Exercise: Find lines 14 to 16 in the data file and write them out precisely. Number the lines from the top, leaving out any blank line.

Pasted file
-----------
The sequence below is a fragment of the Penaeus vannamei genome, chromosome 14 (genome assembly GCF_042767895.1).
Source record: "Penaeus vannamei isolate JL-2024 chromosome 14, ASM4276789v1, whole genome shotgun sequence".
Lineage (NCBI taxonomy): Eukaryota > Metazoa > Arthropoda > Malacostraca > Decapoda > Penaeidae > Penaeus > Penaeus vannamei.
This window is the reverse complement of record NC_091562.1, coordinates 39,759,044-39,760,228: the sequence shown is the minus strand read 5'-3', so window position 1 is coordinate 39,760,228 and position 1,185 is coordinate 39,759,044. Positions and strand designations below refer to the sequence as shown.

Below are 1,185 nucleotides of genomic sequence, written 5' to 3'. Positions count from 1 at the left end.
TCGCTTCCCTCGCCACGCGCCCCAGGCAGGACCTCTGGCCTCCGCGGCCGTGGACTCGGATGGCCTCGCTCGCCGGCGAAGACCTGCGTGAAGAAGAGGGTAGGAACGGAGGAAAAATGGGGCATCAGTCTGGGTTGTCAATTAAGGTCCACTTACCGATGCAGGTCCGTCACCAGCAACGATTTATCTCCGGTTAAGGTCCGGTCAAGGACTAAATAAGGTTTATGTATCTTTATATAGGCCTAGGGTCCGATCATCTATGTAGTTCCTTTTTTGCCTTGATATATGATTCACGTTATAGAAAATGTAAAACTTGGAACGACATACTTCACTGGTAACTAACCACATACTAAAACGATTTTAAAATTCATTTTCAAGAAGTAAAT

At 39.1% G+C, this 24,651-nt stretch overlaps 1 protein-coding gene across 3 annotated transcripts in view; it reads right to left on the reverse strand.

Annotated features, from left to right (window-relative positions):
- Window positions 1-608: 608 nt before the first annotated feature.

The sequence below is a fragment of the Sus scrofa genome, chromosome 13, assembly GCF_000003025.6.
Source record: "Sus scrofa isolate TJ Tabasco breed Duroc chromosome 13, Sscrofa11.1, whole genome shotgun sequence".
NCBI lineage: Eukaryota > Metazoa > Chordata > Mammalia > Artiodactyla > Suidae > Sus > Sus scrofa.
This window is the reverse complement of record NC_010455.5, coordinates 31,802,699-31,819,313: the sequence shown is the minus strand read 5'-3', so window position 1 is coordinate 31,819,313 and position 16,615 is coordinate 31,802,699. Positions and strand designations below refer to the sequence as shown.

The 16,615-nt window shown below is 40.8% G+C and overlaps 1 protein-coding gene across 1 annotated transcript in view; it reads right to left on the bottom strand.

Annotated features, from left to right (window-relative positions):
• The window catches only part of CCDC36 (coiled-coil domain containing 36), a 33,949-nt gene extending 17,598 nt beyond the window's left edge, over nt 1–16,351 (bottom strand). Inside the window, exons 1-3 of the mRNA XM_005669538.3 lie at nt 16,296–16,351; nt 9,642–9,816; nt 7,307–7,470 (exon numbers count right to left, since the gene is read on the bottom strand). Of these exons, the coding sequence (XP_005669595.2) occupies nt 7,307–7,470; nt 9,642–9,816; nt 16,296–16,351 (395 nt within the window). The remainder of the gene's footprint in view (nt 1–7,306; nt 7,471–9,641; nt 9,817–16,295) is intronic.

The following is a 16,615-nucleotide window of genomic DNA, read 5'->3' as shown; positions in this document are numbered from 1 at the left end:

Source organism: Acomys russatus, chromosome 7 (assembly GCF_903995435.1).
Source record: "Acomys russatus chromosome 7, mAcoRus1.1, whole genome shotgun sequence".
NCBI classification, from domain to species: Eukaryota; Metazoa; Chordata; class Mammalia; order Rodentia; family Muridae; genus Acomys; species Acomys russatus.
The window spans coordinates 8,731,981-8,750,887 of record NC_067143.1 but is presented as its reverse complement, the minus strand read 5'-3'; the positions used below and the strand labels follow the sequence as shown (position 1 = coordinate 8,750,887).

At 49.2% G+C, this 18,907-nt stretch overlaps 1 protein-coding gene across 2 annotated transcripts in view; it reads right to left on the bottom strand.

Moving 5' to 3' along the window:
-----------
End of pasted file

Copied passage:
The 16,615-nt window shown below is 40.8% G+C and overlaps 1 protein-coding gene across 1 annotated transcript in view; it reads right to left on the bottom strand.

Annotated features, from left to right (window-relative positions):
• The window catches only part of CCDC36 (coiled-coil domain containing 36), a 33,949-nt gene extending 17,598 nt beyond the window's left edge, over nt 1–16,351 (bottom strand). Inside the window, exons 1-3 of the mRNA XM_005669538.3 lie at nt 16,296–16,351; nt 9,642–9,816; nt 7,307–7,470 (exon numbers count right to left, since the gene is read on the bottom strand). Of these exons, the coding sequence (XP_005669595.2) occupies nt 7,307–7,470; nt 9,642–9,816; nt 16,296–16,351 (395 nt within the window). The remainder of the gene's footprint in view (nt 1–7,306; nt 7,471–9,641; nt 9,817–16,295) is intronic.